Totally agree with your approval of congestion charges; this is an opportunity being lost, an opportunity that has only been available since computing attained the ability to recognise number plates. The critical step is for the government to allow all vehicles fines (speeding, parking, congestion) to be added to the rego. It would reduce the cost of processing fines dramatically and reduce IT implementation costs for each new parking/congestion charge.
        A minor benefit of congestion charges would be to identify stolen cars promptly – mine was stolen in CBD and driven south – it had to be on the motorway when I reported its theft. Obviously everyone hates new taxes but we already have an expensive to administer tax for the Puhoi tunnel and say a few random prizes connected to the congestion charge would improve its public acceptance.


  9. I’m with you on this one. I don’t see how we can free up enough land in Auckland to house all the people we are taking in at the moment without very significant environmental and lifestyle impacts, not to mention loss of important land for growing food. I see only one satisfactory problem to the so-called housing crisis and that is a massive reduction in immigration combined with real efforts to spread the population more evenly throughout the country.

    Liked by 1 person

      • There is room for urban development for 2 million more people to the south of the airport, that would be as accessible to the airport as North Shore currently is.


      • There is abundant land for both urban growth, and preservation of land for “food security”. Last time I looked, NZ was exporting around 95% of its food production and consuming 5% itself. In fact the best thing for humanity on net, would be for NZ to have 30 million population and be neutral in terms of food trade. In fact the NZ government in the late 1800’s, expected the population to reach 30 million within decades, and this is why they invested in a national rail network – which was doubly unfortunate, as 1) the population growth tailed off drastically and 2) rail was becoming a sunset technology for most transport needs, especially people.


      • Phil

        What is your logic about ‘the best thing for humanity on net” being for NZ to have 30m? Are you simply focused on “food security” is there something more to the argument?


      • Michael, my point is “on net for humanity”, NZ would be a better place for most randomly-selected 30 million people from around the planet. Glaeser makes a similar point about population growth being deflected by planning distortions, away from California where the climate is temperate, to Texas where running air conditioning is a higher cost.

        That is really my point, but I would agree with the politicians of the 1800’s that 30 million people was a logical population for a territory like NZ to have attained to within a few decades, and could have had immigration continued at a similar rate. Look at the natural endowment and land volumes! We are one of the most underpopulated territories on the planet. Lack of scale efficiencies has been a major problem; whatever you think about the small impact at any one time, this effect has been compounding for decades.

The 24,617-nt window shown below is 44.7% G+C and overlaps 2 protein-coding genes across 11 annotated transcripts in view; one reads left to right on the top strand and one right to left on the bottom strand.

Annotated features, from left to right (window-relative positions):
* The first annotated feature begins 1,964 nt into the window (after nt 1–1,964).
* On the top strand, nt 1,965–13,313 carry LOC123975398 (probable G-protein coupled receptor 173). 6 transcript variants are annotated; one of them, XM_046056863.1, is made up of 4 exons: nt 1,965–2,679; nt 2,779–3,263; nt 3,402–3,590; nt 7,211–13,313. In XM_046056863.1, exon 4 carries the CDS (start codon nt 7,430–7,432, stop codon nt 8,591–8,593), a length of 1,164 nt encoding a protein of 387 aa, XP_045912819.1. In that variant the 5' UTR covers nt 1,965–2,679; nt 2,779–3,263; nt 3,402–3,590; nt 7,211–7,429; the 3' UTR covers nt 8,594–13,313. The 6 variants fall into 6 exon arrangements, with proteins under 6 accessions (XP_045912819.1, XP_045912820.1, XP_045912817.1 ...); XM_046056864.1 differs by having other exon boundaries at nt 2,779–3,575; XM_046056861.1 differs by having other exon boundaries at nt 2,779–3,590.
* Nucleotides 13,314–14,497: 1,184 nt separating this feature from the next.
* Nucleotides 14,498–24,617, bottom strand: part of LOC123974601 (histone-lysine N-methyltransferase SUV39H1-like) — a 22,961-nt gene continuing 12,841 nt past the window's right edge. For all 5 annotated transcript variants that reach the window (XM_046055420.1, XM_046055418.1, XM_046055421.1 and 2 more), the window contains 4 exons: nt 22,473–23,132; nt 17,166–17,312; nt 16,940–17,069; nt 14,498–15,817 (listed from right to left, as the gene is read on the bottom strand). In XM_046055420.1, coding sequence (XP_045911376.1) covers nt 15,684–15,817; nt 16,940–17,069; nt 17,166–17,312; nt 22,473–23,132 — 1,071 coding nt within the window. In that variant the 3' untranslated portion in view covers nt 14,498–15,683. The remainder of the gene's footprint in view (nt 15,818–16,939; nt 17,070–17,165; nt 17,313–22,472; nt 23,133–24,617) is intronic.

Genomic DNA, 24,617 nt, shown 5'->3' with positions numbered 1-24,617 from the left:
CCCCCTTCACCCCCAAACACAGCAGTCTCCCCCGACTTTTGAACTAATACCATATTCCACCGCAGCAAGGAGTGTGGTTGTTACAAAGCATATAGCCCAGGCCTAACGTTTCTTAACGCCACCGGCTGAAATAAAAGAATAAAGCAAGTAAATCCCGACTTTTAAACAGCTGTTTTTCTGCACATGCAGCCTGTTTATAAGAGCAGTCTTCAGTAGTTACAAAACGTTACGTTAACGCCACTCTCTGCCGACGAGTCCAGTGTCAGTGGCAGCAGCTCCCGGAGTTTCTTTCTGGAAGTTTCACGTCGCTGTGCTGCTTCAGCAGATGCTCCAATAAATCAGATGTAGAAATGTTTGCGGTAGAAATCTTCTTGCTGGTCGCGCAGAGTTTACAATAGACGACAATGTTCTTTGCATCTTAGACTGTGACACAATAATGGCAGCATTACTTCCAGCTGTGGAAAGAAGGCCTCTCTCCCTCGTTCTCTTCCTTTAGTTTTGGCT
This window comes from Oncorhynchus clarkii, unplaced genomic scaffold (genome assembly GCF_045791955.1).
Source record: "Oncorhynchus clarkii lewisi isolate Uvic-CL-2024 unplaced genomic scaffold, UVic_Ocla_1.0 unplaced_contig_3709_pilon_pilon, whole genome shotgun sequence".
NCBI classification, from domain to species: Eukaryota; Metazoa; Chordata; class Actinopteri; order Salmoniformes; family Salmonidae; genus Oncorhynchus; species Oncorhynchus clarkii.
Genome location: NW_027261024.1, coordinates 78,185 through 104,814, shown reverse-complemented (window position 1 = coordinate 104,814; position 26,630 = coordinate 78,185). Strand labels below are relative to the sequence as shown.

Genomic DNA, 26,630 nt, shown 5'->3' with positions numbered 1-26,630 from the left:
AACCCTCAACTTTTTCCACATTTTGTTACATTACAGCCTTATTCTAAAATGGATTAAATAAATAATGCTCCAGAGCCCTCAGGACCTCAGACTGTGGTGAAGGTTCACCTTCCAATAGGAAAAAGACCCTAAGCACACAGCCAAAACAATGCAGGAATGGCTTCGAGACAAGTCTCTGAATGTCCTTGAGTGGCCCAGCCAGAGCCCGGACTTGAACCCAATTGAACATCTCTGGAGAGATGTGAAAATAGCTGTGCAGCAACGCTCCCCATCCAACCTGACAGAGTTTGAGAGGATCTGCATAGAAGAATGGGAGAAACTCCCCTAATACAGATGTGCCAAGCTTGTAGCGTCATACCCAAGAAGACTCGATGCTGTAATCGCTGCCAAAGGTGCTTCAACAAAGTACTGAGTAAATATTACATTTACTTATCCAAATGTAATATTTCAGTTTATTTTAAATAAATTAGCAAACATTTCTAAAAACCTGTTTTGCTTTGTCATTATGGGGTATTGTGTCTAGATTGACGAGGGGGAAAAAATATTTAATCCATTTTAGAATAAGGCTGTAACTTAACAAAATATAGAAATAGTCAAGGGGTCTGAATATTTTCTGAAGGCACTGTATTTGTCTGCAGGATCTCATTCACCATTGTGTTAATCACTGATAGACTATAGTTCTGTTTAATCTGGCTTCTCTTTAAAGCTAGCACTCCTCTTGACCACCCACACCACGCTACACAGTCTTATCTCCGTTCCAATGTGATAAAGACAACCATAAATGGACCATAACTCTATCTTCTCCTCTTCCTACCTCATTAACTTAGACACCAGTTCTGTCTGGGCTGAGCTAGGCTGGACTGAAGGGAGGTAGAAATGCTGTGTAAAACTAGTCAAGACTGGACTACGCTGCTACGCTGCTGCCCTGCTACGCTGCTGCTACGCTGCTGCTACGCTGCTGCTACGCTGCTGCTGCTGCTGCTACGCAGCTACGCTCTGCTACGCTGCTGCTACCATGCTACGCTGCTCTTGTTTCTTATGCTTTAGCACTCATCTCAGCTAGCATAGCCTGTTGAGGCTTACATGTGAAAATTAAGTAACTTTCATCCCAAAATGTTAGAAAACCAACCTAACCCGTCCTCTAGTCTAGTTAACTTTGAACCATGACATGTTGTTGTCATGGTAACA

Probably the reason that the immigration fell, was that technology made the Old Country a more livable place and people did not feel so much to gain by getting out to a South Pacific paradise. Refrigerated meat arriving from the colonies, for example, meant that you could consume the meat in Britain, rather than having to move to the colonies to get it as part of your lifestyle.

        A huge drawcard for the colonies was the rate at which people got to own a horse. Mobility has always meant a lot to humans.

        If you have never read Belich’s “Replenishing The Earth: The Anglo World and the Settler Revolution”, I recommend it as one of the most interesting books I have ever read.


      • Thanks for the explanation Phil

        We disagree almost entirely (except, of course, that NZ still has above average incomes so that a typical person plucked from the rest of the world would be better off – materially – here than at home. Although there are limits to how far that result would scale.)

        Also agree about the Belich book, altho the last time I read it I was quite surprised to find how consistent with my analysis of NZ it seemed to be.


    • Yes, I agree reduce the immigration rate to something sustainable as MIchael has strongly argued for.
      On the other point, people live where the jobs are, & businesses tend to prefer large cities for a number of reasons.


      • What is your point about Auckland airport? Do cities not build extra airports once they get beyond a certain size? NZ needs to pull its head out of the sand and start thinking about whole new cities, whole new airports, whole new urban highway networks.

        Wellington should lose its capital city status to a new city (like Brasilia and Canberra), which Wellington deserves to do because it is so NIMBYist and its transport infrastructure is a disgrace to a small capital city. Small US-State capital cities would be a good model, like Tallahassee, Lansing, Raleigh, Salem, and Olympia.


      • When 19 million people come in from the regions or from around the world into Auckland, they need to eat, sleep, move around and get entertained. All of which require a huge workforce to service and to pamper to the needs of 19 million people every 12 months.

        Top of the list of highly skilled immigrants last year were chefs and followed by other low skilled service related labour. The jobs are in servicing a booming tourism sector and international student sector. The skills needed are chefs that cook delicious foreign food, waiters/waitresses with a 2nd or 3rd language, front desk reception also with bi lingual skills, cleaners, bus drivers, hostesses, prostitutes etc etc.


Leave a Reply

Fill in your details below or click an icon to log in:

WordPress.com Logo

You are commenting using your WordPress.com account. Log Out /  Change )

Twitter picture

You are commenting using your Twitter account. Log Out /  Change )

Facebook photo

You are commenting using your Facebook account. Log Out /  Change )

Connecting to %s